A. Anticipated Future Trends
The literature of medicine is rapidly outdated. Collecting should follow and anticipate, when possible, major medical trends and developments. Collections should also reflect significant curricular changes, new and emerging areas of medicine and medical practice, the nature of on-going health science research, and the establishment of new services and programs such as the new online Masters in Public Health and Department of Biomedical Engineering. Publishing in osteopathic medicine seems to have decreased in recent years. There are only a few books in osteopathic medicine published per year and few journals are currently active. Anticipated new types of resources such as diagnostic and point-of-care tools may take up a growing portion of the available budget.
B. Relationships with Other Libraries and Resources
MSU Law Library
Materials related to legal aspects of medicine, particularly malpractice and texts with lawyers as their primary audience, are collected primarily by the MSU Law College Library. However, because medico-legal issues and ethics are a component of medical education at MSU the Libraries’ selectively purchases books in this area according to need, interest, and faculty recommendations. The medico-legal collection at the Main Library has focused on the areas of: right-to-die debates, ethical considerations, organ donation, reproductive rights, historical information, forensic medicine, and healthcare law.
College-Run Resource Centers
CHM operates the Bob Echt Computer and Learning Center in the Clinical Center and the Learning Resource Center at the Secchia Center. At these locations are some required course materials as well as a number of computers. These materials are purchased by the college and not the Libraries.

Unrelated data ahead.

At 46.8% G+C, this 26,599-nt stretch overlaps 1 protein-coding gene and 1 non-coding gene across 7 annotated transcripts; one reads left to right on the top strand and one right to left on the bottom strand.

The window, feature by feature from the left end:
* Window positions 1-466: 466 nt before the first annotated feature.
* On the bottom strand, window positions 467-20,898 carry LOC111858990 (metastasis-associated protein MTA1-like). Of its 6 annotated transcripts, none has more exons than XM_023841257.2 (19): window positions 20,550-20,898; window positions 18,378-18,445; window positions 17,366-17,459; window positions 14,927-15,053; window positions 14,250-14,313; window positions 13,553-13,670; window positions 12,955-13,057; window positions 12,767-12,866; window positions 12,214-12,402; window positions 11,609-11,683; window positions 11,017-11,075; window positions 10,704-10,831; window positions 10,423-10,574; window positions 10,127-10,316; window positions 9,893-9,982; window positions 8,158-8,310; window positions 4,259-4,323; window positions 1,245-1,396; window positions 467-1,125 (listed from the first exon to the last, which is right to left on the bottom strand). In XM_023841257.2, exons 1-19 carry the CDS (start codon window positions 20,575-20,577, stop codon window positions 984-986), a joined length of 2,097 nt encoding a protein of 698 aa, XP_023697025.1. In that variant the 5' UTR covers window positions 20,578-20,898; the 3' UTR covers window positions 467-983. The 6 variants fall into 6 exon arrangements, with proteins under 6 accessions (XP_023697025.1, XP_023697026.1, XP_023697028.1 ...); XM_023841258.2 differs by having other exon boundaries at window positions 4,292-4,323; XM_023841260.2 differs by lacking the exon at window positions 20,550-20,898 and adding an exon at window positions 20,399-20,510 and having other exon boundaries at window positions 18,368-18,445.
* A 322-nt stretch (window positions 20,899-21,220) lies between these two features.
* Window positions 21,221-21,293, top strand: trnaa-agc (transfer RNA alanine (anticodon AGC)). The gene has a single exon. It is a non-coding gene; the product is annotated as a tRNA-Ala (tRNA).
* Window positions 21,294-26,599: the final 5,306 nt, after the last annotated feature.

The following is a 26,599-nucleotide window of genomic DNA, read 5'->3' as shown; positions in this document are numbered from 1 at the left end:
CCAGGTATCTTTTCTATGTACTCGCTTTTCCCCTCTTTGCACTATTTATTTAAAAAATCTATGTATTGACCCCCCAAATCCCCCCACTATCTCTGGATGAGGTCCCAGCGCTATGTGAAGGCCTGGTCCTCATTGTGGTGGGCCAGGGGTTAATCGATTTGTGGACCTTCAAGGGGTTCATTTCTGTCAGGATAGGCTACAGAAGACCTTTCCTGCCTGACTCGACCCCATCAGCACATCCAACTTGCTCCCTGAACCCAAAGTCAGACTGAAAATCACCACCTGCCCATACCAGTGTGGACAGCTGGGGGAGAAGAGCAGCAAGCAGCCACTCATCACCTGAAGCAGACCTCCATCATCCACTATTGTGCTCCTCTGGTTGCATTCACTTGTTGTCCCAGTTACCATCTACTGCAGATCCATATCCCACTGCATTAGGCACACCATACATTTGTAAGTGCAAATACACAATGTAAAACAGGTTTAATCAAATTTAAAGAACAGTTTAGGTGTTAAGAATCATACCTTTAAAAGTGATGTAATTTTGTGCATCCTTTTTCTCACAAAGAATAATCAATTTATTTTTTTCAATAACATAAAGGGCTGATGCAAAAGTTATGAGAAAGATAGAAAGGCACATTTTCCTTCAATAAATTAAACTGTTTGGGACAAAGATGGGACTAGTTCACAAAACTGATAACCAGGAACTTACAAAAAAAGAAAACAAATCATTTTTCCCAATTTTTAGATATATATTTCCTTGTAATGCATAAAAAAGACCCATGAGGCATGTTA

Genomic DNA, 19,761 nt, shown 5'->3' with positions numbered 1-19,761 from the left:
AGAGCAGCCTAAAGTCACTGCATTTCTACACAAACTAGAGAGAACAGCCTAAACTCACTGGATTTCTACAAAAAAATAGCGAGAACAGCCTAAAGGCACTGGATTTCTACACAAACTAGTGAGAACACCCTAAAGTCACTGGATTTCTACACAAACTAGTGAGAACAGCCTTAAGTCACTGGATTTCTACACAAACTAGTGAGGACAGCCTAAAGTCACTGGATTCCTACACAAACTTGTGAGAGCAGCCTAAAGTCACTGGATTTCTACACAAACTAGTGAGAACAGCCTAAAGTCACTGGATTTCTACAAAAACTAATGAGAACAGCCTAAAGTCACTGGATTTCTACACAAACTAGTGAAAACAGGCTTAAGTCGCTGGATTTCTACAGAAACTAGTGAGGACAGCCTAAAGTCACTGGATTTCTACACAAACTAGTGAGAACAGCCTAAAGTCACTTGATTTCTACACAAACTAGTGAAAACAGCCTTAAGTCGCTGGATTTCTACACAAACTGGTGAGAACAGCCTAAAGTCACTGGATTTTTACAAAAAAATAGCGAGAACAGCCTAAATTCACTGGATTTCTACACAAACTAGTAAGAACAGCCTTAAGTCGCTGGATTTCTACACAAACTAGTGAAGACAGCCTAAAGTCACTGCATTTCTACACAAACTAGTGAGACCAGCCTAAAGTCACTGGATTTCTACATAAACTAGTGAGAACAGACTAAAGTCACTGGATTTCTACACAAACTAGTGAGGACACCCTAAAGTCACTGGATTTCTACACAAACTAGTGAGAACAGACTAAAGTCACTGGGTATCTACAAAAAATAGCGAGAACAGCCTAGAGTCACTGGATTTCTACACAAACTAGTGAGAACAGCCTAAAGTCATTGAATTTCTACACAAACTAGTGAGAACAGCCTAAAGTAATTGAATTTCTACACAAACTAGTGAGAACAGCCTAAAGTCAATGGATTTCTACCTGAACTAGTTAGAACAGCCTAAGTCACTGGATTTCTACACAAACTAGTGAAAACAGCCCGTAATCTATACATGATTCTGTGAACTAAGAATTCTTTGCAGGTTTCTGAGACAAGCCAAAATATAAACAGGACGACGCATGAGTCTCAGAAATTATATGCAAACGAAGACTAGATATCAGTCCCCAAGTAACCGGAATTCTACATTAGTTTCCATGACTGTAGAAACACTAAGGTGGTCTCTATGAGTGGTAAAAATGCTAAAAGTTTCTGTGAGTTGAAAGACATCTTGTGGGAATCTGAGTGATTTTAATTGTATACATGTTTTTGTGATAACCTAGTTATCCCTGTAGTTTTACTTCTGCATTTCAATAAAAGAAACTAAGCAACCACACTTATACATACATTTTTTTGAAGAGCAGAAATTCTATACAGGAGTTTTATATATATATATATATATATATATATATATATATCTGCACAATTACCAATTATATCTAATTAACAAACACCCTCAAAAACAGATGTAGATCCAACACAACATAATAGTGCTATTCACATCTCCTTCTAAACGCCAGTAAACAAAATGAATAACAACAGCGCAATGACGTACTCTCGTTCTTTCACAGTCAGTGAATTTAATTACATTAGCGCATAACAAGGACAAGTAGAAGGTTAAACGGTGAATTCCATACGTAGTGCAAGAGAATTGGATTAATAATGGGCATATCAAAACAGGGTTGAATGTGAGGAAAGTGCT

Similarly, COM has The Kobiljak Resource Center (KRC) and the Kobiljak Computer Center (KCC) as interactive educational facilities within the College of Osteopathic Medicine and additional resource centers at the Detroit and Macomb SE Michigan campuses. The Resource Center houses selected osteopathic textbooks and journals, class readings, and audiovisual materials. The Kobiljak Computer Center (KCC) provides technical support and access to computer-based instructional software.
Unlike most academic medical centers, MSU has no separate medical library nor is there a University hospital. Students in their clinical clerkships, residents, and faculty at the community hospitals rely heavily on their hospital libraries and interlibrary services. Credentialed librarians are given adjunct status with MSU Libraries.
National Network of Libraries of Medicine
The MSU collection is a component of the National Network of Libraries of Medicine, Greater Midwest Region (NN/LM GMR). The MSU Libraries serves as a Resource Library for the region, supporting hospital libraries and other libraries through interlibrary loan with DOCLINE and Loansome Doc service.
Big Ten Academic Alliance
MSU and its Libraries are a member of the Big Ten Academic Alliance (BTAA). Consortial purchases with the BTAA have added important online resources to the biomedical and clinical collections, especially large journal and ebook packages. There are additional consortial purchases with members of the Michigan Health Sciences Libraries Association. Digitized interlibrary reciprocity with the BTAA libraries as well as other renowned research collections is an additional benefit to MSU patrons seeking medical literature.
C. Relationships to Resources Treated in Other Policy Statements
The following policies all cover collection in areas that can have a medical component. Materials on medical subjects from an economic, political, historical, humanities, or philosophical viewpoint will be purchased primarily with those funds.